Experience suggests that when U.S. consumers emerge from a recession they start spending again. But there’s much evidence indicating that, this time, things will be different.
Some indications are that the severity of this economic downturn means consumers’ recession-learned frugal attitudes and behavior will last well into the recovery period and even slow the recovery, and those established behaviors will continue indefinitely.
More confirmation emerged this week in results from Riedel Marketing Group (www.4rmg.com) surveys. Senior Partner A.J. Riedel points to evidence that Americans are making fundamental, long-term changes in their spending habits.
In December 2008, Riedel surveyed its 100-member HomeTrend Influentials Panel and heard 55% of the respondents say they would not go back to their old spending habits.
When the same question was asked in June 2009, 73% of HIPsters were now saying that they will not go back to their old spending habits.
“What I am hearing from the HIPsters is consistent with findings from other market research studies,” Ms. Riedel said. She pointed to:
- In a 2008 Booz & Co. study of 1000 households most respondents said that, even when the economy is better, they’ll continue frugality measures like eating at home more often and keep sending down on hobbies and sorts.
- In a recent Performics study two-thirds of respondents said the recession “fundamentally changed the way they think about saving and spending money” with 8 out of 10 saying the economic downturn will have a lasting impact on them.
Riedel asked her HIPsters panel to explain why they feel their new spending habits will last beyond the recovery. Some of their responses:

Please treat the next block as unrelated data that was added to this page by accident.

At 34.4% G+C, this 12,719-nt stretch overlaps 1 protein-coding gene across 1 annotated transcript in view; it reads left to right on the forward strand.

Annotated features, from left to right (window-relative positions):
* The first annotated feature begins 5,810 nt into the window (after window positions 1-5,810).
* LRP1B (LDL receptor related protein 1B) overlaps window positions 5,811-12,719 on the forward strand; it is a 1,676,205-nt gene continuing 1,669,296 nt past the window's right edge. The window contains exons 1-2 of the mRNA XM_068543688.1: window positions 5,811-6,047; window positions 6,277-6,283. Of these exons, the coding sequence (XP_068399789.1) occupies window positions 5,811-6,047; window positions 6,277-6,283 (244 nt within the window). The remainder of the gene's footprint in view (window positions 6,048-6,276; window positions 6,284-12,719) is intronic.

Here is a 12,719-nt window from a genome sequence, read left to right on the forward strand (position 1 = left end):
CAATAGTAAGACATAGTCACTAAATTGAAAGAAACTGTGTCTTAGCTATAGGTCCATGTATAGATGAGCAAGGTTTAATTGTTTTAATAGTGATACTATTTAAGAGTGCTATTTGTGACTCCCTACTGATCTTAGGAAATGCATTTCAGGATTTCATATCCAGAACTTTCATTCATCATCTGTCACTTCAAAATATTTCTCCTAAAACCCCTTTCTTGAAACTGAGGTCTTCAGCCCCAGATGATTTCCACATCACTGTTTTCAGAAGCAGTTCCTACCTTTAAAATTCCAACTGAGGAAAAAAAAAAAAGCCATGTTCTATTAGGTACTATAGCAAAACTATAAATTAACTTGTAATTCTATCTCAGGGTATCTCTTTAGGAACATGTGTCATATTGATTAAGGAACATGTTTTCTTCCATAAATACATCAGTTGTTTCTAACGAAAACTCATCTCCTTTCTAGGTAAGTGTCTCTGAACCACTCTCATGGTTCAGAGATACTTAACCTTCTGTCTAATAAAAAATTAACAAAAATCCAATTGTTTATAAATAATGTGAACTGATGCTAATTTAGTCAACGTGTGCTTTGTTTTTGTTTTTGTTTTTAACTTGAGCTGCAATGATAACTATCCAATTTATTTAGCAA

- “We found out that it is possible to live on a little less.”
- “It’s just money.” Riedel interprets this as a new perspective about the importance of money and goods. “We try and ‘run’ money now, not let money ‘run’ us.”
- “We were spending above our means and we really didn’t need to.”
- “We’ve learned how to work with less, we’ll continue doing just that. If we have extra, we’ll put it in savings.”
- “It’s been a good lesson for me that I don’t need to spend quite so much and I’ve been happy with many of the less expensive choices that I’ve made.”
- “We have found that we can really do without some of the things we were spending our money on.”
- “Because the habits are now established, painless, and save me money. That’s good no matter what’s going on in the economy.”
What consumers say and what they do
The way people intend to behave in the future doesn’t guarantee how they actually will behave. Even if consumers’ thrifty attitudes are sincere, newly learned behaviors are less measurable and their longevity tough to predict. Only time will tell just how frugal post-recession consumers will really be.
But it’s easy to believe that tomorrow’s healthy consumerism will be more humble than yesterday’s.